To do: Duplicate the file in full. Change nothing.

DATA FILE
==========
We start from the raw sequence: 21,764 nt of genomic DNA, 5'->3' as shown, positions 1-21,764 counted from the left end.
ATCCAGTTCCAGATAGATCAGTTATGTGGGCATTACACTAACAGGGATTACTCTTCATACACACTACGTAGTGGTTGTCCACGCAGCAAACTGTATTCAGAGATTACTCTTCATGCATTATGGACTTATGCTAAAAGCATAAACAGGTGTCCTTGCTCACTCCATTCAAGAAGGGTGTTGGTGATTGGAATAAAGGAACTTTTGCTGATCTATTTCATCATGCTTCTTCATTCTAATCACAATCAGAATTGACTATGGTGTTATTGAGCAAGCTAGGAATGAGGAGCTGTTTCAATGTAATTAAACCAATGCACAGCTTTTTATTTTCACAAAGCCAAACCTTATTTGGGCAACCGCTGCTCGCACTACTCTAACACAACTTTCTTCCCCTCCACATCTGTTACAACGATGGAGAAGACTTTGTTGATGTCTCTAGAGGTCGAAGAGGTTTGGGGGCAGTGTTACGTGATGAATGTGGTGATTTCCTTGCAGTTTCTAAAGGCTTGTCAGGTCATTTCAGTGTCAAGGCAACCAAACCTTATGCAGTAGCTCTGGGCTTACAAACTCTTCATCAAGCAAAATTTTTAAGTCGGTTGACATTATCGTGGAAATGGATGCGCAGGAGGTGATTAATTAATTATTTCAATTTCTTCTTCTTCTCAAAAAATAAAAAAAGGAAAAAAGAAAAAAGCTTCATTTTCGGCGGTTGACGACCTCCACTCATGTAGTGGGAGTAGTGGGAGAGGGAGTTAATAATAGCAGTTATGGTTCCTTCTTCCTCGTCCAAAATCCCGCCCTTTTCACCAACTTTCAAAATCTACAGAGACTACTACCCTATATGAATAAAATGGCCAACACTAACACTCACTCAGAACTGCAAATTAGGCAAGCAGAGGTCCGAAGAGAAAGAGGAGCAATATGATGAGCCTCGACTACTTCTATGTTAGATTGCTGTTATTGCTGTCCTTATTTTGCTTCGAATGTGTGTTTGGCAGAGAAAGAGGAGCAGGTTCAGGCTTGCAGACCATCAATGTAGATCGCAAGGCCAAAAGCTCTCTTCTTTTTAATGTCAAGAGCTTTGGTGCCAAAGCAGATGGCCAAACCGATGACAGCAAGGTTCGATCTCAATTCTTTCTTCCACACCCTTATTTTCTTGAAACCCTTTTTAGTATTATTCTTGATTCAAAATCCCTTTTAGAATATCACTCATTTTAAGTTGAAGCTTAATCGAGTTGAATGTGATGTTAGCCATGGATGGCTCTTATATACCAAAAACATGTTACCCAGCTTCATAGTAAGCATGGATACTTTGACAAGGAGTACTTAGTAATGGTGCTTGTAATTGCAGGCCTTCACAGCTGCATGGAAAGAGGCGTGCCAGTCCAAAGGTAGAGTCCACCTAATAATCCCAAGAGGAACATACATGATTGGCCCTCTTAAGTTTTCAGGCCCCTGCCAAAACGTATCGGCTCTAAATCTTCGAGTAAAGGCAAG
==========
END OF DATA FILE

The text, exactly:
We start from the raw sequence: 21,764 nt of genomic DNA, 5'->3' as shown, positions 1-21,764 counted from the left end.
ATCCAGTTCCAGATAGATCAGTTATGTGGGCATTACACTAACAGGGATTACTCTTCATACACACTACGTAGTGGTTGTCCACGCAGCAAACTGTATTCAGAGATTACTCTTCATGCATTATGGACTTATGCTAAAAGCATAAACAGGTGTCCTTGCTCACTCCATTCAAGAAGGGTGTTGGTGATTGGAATAAAGGAACTTTTGCTGATCTATTTCATCATGCTTCTTCATTCTAATCACAATCAGAATTGACTATGGTGTTATTGAGCAAGCTAGGAATGAGGAGCTGTTTCAATGTAATTAAACCAATGCACAGCTTTTTATTTTCACAAAGCCAAACCTTATTTGGGCAACCGCTGCTCGCACTACTCTAACACAACTTTCTTCCCCTCCACATCTGTTACAACGATGGAGAAGACTTTGTTGATGTCTCTAGAGGTCGAAGAGGTTTGGGGGCAGTGTTACGTGATGAATGTGGTGATTTCCTTGCAGTTTCTAAAGGCTTGTCAGGTCATTTCAGTGTCAAGGCAACCAAACCTTATGCAGTAGCTCTGGGCTTACAAACTCTTCATCAAGCAAAATTTTTAAGTCGGTTGACATTATCGTGGAAATGGATGCGCAGGAGGTGATTAATTAATTATTTCAATTTCTTCTTCTTCTCAAAAAATAAAAAAAGGAAAAAAGAAAAAAGCTTCATTTTCGGCGGTTGACGACCTCCACTCATGTAGTGGGAGTAGTGGGAGAGGGAGTTAATAATAGCAGTTATGGTTCCTTCTTCCTCGTCCAAAATCCCGCCCTTTTCACCAACTTTCAAAATCTACAGAGACTACTACCCTATATGAATAAAATGGCCAACACTAACACTCACTCAGAACTGCAAATTAGGCAAGCAGAGGTCCGAAGAGAAAGAGGAGCAATATGATGAGCCTCGACTACTTCTATGTTAGATTGCTGTTATTGCTGTCCTTATTTTGCTTCGAATGTGTGTTTGGCAGAGAAAGAGGAGCAGGTTCAGGCTTGCAGACCATCAATGTAGATCGCAAGGCCAAAAGCTCTCTTCTTTTTAATGTCAAGAGCTTTGGTGCCAAAGCAGATGGCCAAACCGATGACAGCAAGGTTCGATCTCAATTCTTTCTTCCACACCCTTATTTTCTTGAAACCCTTTTTAGTATTATTCTTGATTCAAAATCCCTTTTAGAATATCACTCATTTTAAGTTGAAGCTTAATCGAGTTGAATGTGATGTTAGCCATGGATGGCTCTTATATACCAAAAACATGTTACCCAGCTTCATAGTAAGCATGGATACTTTGACAAGGAGTACTTAGTAATGGTGCTTGTAATTGCAGGCCTTCACAGCTGCATGGAAAGAGGCGTGCCAGTCCAAAGGTAGAGTCCACCTAATAATCCCAAGAGGAACATACATGATTGGCCCTCTTAAGTTTTCAGGCCCCTGCCAAAACGTATCGGCTCTAAATCTTCGAGTAAAGGCAAG